Novel Weekends (3): Back At It

This was an eventful weekend for the Novel. I wrote a total of 5,000 words, mostly concentrated on three chapters. I also managed to revise part of the Prologue into what I think will be its final form. What’s more, I did some revision on a short story/novelette that’s set after the first novel but before the second. Not too shabby!

I also (you may have noticed) published a short essay on the history of the Church in this world, and I began another short essay on a history of the Imperium. Further, I have several more planned. So keep looking for those!

Given my own interests in history–and on using my novel to explore questions related to history–I also started reading a new book on the connected nature of the ancient world. A great deal of both the world-building I’ve done and the plot arc I have designed has been heavily influenced by the work of historian Tom Holland (in particular his book In the Shadow of the Sword), but I have a feeling this new book will also have a large impact.

As I wrote this weekend, I found myself oddly drawn to one of my secondary characters, a Korrayin named Ibrahim. I know that he is going to be a founder of a new faith, but I wasn’t aware that he would play such a big role in this novel. But then, that’s one of the most exciting things about writing; frequently, the most interesting things are the ones that you find by accident.

This week, I fear, will be a bit sparse on the novel. I have to submit a dissertation chapter this week, so that will suck up a lot of energy. Rest assured, though, that I’ll be right back at it next weekend.

Until then!

Reading Tad Williams: “The Heart of What Was Lost”

I’ve been waiting so long to finally get around to reading Tad Williams’ new novel The Heart of What Was Lost. Having immersed myself in the textured world of his trilogy “Memory, Sorrow, and Thorn” for the last several months, I had very high hopes indeed for this return to that world.

I was not disappointed.

I do not say this lightly: Tad Williams is one of the most talented fantasy writers out there. It’s not just that his prose is exquisite to read (though it is that), but also that he manages to craft characters who are utterly compelling and who you are led to sympathize with, despite the fact that some of them are not even human. The novel is, above all, about the relationships between and among people and among groups, about how we can make sense of ourselves as communal beings. In that sense, it is a very relevant book for our current social and political moment.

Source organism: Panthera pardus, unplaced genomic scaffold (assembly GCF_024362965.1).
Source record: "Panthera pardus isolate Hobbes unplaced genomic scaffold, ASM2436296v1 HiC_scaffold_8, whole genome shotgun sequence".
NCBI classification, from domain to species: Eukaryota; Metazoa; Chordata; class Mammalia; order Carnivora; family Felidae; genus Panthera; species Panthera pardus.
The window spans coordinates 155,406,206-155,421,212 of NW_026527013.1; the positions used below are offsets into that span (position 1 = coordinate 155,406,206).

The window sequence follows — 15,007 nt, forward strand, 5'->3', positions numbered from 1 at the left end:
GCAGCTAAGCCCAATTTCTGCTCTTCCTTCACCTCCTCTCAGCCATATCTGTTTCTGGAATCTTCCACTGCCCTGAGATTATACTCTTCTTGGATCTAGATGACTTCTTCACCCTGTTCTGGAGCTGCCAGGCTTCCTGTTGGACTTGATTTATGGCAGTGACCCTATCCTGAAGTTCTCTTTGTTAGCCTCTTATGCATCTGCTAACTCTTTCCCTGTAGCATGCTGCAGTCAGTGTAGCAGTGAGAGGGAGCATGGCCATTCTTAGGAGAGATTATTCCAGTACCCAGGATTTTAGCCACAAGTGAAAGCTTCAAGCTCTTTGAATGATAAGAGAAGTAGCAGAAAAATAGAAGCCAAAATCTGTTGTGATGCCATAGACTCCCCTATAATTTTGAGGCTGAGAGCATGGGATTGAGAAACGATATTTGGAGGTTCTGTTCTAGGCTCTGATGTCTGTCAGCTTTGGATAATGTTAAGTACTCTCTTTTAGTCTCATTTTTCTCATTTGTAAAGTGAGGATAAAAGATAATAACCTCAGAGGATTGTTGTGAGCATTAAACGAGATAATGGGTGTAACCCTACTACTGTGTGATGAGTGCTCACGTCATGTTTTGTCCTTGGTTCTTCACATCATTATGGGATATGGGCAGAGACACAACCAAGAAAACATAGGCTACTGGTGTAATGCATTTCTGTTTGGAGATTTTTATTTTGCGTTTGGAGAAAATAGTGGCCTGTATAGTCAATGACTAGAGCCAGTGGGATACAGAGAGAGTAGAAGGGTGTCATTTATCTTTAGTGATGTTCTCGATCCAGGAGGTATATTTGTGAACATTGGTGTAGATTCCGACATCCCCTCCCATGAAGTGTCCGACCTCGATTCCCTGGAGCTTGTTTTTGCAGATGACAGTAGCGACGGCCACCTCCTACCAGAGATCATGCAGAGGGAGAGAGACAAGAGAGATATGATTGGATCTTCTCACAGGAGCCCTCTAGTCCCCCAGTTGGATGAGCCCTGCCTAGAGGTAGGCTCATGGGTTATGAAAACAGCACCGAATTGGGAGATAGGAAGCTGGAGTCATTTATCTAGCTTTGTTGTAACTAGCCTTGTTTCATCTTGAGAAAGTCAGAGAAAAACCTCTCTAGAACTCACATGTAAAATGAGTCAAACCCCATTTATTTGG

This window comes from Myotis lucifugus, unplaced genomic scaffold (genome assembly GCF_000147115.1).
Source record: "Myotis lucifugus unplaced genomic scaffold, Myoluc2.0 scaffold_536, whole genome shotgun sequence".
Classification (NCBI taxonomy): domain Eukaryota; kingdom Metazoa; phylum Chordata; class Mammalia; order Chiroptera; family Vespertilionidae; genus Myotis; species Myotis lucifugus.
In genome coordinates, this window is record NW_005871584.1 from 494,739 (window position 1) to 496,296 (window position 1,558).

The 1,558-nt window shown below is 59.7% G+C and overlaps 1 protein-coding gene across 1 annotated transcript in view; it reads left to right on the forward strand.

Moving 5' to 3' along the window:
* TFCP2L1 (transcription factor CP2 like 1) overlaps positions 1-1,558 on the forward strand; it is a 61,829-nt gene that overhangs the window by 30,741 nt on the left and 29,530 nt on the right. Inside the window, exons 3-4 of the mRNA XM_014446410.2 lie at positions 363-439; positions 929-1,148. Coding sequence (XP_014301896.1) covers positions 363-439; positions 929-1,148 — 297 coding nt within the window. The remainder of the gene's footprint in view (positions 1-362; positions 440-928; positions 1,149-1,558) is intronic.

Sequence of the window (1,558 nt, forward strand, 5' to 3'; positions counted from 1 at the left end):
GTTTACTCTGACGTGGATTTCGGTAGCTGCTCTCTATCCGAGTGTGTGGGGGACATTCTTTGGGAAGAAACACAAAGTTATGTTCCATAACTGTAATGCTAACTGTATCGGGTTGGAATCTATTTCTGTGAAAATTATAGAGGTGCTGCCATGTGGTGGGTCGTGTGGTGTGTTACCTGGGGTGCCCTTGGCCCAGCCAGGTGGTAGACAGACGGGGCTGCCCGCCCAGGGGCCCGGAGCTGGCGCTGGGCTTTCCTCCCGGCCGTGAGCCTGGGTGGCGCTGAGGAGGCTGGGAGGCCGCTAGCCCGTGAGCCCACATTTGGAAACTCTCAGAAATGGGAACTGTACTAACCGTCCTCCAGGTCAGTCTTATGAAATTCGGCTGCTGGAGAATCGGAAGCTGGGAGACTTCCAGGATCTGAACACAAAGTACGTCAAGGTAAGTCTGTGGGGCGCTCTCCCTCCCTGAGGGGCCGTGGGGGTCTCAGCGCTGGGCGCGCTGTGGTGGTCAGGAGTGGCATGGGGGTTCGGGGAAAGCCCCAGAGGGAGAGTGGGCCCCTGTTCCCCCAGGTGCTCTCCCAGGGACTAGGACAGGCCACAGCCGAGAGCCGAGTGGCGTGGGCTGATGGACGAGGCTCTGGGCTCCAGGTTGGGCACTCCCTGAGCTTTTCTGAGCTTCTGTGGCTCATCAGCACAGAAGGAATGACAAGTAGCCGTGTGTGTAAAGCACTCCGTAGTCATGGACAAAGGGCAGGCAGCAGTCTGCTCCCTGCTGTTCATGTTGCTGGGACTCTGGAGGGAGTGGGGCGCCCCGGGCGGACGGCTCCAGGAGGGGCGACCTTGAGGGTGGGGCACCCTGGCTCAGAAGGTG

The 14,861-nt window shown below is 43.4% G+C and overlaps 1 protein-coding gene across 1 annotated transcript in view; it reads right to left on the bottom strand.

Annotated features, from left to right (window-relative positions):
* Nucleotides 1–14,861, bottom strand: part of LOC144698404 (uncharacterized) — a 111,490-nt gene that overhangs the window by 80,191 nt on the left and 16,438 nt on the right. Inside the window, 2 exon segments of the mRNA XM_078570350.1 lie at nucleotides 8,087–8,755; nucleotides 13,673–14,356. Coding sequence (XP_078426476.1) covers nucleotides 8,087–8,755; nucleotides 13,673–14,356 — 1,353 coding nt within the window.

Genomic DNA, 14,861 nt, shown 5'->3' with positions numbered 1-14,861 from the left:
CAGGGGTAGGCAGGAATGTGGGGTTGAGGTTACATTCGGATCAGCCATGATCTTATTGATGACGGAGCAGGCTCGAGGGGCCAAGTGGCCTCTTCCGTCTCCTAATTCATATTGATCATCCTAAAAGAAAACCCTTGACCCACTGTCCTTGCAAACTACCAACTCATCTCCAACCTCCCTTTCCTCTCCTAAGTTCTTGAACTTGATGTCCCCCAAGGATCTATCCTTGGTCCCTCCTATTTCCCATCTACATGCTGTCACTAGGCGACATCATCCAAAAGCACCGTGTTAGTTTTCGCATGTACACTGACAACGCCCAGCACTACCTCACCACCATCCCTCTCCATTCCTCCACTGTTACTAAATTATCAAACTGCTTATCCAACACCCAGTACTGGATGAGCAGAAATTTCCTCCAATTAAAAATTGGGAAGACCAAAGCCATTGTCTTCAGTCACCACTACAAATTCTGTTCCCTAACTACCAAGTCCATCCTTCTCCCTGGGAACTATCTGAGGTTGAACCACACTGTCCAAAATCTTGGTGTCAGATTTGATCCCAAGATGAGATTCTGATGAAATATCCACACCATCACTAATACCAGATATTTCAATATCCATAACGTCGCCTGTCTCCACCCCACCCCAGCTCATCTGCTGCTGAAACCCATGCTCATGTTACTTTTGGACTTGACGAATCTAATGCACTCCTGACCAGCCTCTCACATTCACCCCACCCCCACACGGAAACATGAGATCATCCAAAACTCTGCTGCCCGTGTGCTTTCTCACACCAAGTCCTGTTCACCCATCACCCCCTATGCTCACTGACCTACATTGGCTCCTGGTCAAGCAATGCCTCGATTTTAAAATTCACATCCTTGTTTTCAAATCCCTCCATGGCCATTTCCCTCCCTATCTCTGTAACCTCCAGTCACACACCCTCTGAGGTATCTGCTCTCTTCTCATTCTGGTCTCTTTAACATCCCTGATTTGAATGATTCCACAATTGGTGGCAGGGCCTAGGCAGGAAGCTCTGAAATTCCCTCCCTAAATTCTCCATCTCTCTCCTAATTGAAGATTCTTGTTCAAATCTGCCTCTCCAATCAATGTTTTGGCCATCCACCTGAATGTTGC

To briefly summarize: the novel takes place in the immediate aftermath of the battle that occurred at the end of To Green Angel Tower. Isgrimnur, the venerable Duke, has been tasked with pursuing the Norns and ensuring that they do not cause any more damage or harm than they already have. In his army are two soldiers, Endri and Porto, who strike up an unusual friendship, while among the Norns the Builder Viyeki strives to do everything he can to help his people make their slow and painful way back to their mountain home.

There is genuine and heart-wrenching pathos in the relationship between Porto and Endri, the two common soldiers whose relationship makes up one significant strand of the novel’s plot. Perhaps it’s just the fact that I’m a queer man, but there was something emotionally resonant about this relationship that went beyond mere friendship, but that’s probably not surprising. The haunting ending, in which it is revealed that a Norn spell was able to resurrect the dead body of Endri is not just horrifying; it’s heartbreaking. It’s bad enough that Porto wasn’t able to save his friend, but to have that youth emerge from the grave and then have to be reburied is almost too much to bear.

Just as compelling, however, are the portions dedicated to Viyeki, the Norn Builder who finds himself caught at the intersection of powerful forces. While the immortals have been defeated and their plans to turn back time have been thwarted, they are far from finished. While the Queen of the Norns rests in suspended slumber, those who hold power in her stead war amongst themselves, each convinced that they know how to best preserve their way of life. As the novel progresses, we get a real sense of the conflicted loyalties that Viyeki feels, as well as the pivotal position that he occupies in the future of his people.